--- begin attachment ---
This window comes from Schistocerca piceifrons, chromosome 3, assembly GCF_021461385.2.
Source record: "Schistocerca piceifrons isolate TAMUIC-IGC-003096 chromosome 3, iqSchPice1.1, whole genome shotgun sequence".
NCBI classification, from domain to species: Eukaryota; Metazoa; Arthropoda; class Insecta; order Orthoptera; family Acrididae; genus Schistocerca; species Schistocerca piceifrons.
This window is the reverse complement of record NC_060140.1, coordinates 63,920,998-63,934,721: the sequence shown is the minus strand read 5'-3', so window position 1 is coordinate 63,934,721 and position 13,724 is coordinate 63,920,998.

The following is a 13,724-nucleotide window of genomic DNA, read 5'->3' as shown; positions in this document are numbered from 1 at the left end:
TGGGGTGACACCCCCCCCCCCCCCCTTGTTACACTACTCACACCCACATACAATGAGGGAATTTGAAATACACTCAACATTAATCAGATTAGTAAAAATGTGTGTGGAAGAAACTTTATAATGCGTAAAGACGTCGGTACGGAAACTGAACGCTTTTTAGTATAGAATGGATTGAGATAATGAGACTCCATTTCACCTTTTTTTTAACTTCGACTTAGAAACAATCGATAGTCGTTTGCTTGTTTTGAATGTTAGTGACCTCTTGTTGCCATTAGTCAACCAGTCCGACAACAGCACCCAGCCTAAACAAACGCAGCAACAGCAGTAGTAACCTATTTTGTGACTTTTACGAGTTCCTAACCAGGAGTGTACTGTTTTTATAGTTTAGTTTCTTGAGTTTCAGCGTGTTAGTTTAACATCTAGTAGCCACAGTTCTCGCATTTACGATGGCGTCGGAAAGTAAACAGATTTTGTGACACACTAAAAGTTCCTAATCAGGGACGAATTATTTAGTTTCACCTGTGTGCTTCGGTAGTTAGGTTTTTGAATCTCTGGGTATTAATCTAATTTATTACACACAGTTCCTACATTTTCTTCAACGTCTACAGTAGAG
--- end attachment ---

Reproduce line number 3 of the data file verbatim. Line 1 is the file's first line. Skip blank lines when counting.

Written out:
NCBI classification, from domain to species: Eukaryota; Metazoa; Arthropoda; class Insecta; order Orthoptera; family Acrididae; genus Schistocerca; species Schistocerca piceifrons.